Several Lakeland residents were at the Orange County Convention Center Thursday as Vice President Kamala Harris gave a candid 30-minute speech to more than 13,000 members of her sorority, Alpha Kappa Alpha Sorority Inc.
Alpha Kappa Alpha Sorority Inc. was founded in 1908 and is the nation’s first historically Black sorority. The Lakelanders present included members of one of the sorority’s graduate chapters, Omicron Kappa Omega, which is based in the Lakeland-Plant City area.
“It was a phenomenal experience. It just seemed like she was so genuine and heartfelt,” said Sheilitha Williams, parliamentarian of the local graduate chapter.
Disclosure: Reporter Stephanie Claytor is a member of the Alpha Kappa Alpha Sorority Inc., Omicron Kappa Omega Chapter.
Omicron Kappa Omega Chapter President and retired Polk County Assistant County Manager Chandra Frederick called being in the room with the vice president “very exciting,” and said words couldn’t even express her feelings. She said 14 of the chapter’s 84 members were present, while many more attended the sorority’s Boule conference virtually.
“As president of the chapter, I am so proud that our members were present to witness this historic event,” Frederick said. “For me, seeing her in person at our conference reminded me why I became a member of Alpha Kappa Alpha Sorority Inc. I am reminded to continue to be a service to all mankind.”
In her speech, Harris shared her journey of becoming a member, which included being influenced to join by an aunt who was a chapter president in Oakland, Calif. Harris added that she met one of the founders of the sorority, Norma E. Boyd, and has Boyd’s autographed book on display in her office in the White House.
“Knowing that she has the same love for our illustrious sorority brought tears to my eyes,” Frederick said, adding that her speech felt personal and relatable.
Harris told the audience that accomplishments of the Biden administration include funding research to investigate solutions to the Black maternal health crisis, tax cuts for families, providing subsidies to low-income families to increase access to high-speed internet, investing $5.8 billion in Historically Black Colleges and Universities, a ban on chokeholds for federal law enforcement, and increasing diverse representation on federal courts.
“We’ve appointed the most diverse group of judges in the history of the United States, including of course the first Black woman appointed to the United States Supreme Court, Justice Ketanji Brown Jackson,” Harris said. “I was so proud to be a part of that process.”
It’s an accomplishment Frederick is particularly proud of.
“For me, the selection of Ketanji Brown Jackson as the first and only Black woman on the U.S. Supreme Court is one of the most incredible moments of my lifetime,” Frederick said.
Harris ended her speech by encouraging members of the sorority to continue to fight against social injustices.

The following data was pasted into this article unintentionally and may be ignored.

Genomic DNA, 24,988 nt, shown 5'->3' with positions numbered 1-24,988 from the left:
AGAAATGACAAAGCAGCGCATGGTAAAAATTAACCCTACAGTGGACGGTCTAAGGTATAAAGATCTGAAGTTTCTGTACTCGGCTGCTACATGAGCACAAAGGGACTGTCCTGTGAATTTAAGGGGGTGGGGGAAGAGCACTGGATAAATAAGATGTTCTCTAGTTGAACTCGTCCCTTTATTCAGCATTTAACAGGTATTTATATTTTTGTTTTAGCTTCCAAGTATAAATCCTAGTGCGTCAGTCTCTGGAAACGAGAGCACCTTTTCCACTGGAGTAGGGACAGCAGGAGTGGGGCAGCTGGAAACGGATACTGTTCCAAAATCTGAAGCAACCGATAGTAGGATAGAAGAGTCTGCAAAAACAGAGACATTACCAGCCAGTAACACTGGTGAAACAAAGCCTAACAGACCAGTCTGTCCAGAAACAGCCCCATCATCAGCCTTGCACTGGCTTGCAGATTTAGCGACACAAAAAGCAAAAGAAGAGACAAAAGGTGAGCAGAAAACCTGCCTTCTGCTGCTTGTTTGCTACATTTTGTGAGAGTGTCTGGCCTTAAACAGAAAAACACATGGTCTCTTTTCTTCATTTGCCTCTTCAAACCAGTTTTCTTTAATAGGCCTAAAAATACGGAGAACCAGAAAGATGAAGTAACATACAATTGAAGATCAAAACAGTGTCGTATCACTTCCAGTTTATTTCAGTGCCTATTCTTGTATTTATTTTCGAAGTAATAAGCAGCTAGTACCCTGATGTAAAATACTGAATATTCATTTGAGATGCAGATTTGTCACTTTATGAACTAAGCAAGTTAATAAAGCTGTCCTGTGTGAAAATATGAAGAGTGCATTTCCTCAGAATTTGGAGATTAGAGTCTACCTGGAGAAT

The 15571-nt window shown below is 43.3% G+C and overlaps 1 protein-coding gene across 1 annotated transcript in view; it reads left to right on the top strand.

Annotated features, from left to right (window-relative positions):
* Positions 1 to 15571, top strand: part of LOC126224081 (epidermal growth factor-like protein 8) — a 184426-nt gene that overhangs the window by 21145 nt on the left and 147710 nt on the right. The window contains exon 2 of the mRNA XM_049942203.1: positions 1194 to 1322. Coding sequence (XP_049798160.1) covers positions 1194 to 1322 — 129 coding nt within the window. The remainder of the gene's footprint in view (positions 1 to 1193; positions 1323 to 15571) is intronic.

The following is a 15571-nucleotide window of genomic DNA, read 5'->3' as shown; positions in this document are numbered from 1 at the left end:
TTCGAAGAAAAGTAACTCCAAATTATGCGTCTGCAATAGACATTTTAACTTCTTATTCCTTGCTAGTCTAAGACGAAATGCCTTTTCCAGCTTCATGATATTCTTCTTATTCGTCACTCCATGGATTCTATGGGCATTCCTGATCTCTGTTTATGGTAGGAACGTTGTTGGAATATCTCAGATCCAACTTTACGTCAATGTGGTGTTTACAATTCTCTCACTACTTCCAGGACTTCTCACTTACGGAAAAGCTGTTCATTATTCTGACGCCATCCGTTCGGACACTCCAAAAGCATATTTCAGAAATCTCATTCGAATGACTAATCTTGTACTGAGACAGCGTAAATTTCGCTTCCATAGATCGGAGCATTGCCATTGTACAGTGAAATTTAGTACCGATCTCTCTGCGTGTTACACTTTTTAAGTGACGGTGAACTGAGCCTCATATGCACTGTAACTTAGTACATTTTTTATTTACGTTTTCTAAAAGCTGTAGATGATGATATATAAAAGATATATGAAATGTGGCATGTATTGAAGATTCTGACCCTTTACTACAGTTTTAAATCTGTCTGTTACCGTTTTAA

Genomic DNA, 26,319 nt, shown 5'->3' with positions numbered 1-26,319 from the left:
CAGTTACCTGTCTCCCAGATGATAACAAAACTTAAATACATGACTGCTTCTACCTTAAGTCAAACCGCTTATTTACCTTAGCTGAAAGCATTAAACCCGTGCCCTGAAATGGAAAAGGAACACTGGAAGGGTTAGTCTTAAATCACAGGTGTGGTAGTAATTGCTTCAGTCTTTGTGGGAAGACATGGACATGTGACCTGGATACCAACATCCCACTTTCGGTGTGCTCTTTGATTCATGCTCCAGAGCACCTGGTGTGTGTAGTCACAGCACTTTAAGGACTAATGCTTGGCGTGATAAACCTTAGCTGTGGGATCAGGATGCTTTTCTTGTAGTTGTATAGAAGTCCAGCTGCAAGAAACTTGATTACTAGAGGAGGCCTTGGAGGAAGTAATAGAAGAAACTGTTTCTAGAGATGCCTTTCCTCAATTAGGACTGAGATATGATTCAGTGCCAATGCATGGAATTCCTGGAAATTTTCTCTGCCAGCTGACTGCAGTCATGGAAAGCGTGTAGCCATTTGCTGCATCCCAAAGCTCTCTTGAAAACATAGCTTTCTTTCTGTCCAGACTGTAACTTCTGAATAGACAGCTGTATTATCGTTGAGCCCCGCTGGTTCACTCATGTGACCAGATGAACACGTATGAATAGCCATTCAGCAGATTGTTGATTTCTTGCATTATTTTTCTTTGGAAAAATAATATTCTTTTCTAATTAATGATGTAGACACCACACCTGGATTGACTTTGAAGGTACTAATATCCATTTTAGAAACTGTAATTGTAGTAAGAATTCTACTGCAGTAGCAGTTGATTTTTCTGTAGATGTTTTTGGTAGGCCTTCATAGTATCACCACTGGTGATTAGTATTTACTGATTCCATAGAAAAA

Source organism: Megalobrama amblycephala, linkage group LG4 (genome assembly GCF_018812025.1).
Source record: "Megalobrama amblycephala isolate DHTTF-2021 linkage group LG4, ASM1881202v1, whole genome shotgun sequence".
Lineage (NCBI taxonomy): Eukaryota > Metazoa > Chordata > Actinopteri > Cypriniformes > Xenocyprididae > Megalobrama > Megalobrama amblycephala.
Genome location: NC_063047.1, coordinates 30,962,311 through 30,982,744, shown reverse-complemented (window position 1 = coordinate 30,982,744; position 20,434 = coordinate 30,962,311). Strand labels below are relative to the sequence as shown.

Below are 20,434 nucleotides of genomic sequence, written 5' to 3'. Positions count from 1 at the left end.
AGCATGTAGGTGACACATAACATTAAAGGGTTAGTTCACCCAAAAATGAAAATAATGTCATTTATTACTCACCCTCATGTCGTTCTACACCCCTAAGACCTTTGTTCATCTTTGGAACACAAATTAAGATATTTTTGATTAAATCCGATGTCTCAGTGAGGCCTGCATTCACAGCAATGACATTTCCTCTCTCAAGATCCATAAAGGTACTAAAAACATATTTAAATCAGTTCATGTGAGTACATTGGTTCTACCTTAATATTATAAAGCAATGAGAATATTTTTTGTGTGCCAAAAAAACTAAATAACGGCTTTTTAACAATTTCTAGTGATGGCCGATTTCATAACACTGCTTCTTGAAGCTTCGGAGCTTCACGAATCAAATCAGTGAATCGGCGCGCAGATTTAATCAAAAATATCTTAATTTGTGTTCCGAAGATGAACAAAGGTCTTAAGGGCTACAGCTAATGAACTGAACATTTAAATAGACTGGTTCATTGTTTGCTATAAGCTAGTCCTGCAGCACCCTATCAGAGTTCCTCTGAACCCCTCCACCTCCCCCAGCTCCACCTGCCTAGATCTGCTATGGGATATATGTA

“If we want to keep our communities safe from gun violence, we must demand that Congress has the courage to repeal the liability shield that protects gun manufacturers, and we must demand they have the courage to renew the assault weapons ban. We have lost too many precious lives,” Harris said.
Harris said “so-called leaders” in Florida were making it more difficult for people to vote and “punishing women who want to make health decisions for themselves.”
“We need to continue to fight for a woman’s right to make the most intimate personal decisions for herself with her doctor, with her pastor, with her priest, with her loved ones but not her government telling her what she’s supposed to do,” Harris said. “We need to elect people who will defend these rights up and down the ballot from district attorneys to state attorney generals to local sheriffs to governors. “
Harris also encouraged members to push for the passing of the John Lewis Voting Rights Advancement Act.
This portion of the speech resonated with Omicron Kappa Omega Chapter member Sylvia Blackmon-Roberts. She served as the sorority’s International Connection Committee Chair and was Harris’s escort and liaison during the 2018 convention in Houston when Harris was still a U.S. Senator. She sat in the second row for this speech.
“What resonated was her call to action to go back to the community … and see [what more] I can do. She kept talking about our power as Alpha Kappa Alpha women,” Blackmon-Roberts said.
According to Harris, Alpha Kappa Alpha can be credited for registering 250,000 people to vote during the 2020 election cycle. One of the focuses and program targets of the international organization is voter education, registration, and mobilization, according to its website.
As far as Blackmon-Roberts’ and Williams’ expectations of Harris throughout the rest of her term, Blackmon-Roberts said she understands Harris has to navigate political systems.
“My expectation is when she’s at the table, that she brings the voices of marginalized people. That she does whatever she can within her power to address social injustices – the economic side of it, the healthcare side of it, the women’s right’s side of it,” Blackmon-Roberts said.
“I hope she’s able to change the hearts and the minds of individuals on how they view women in leadership positions,” Williams said.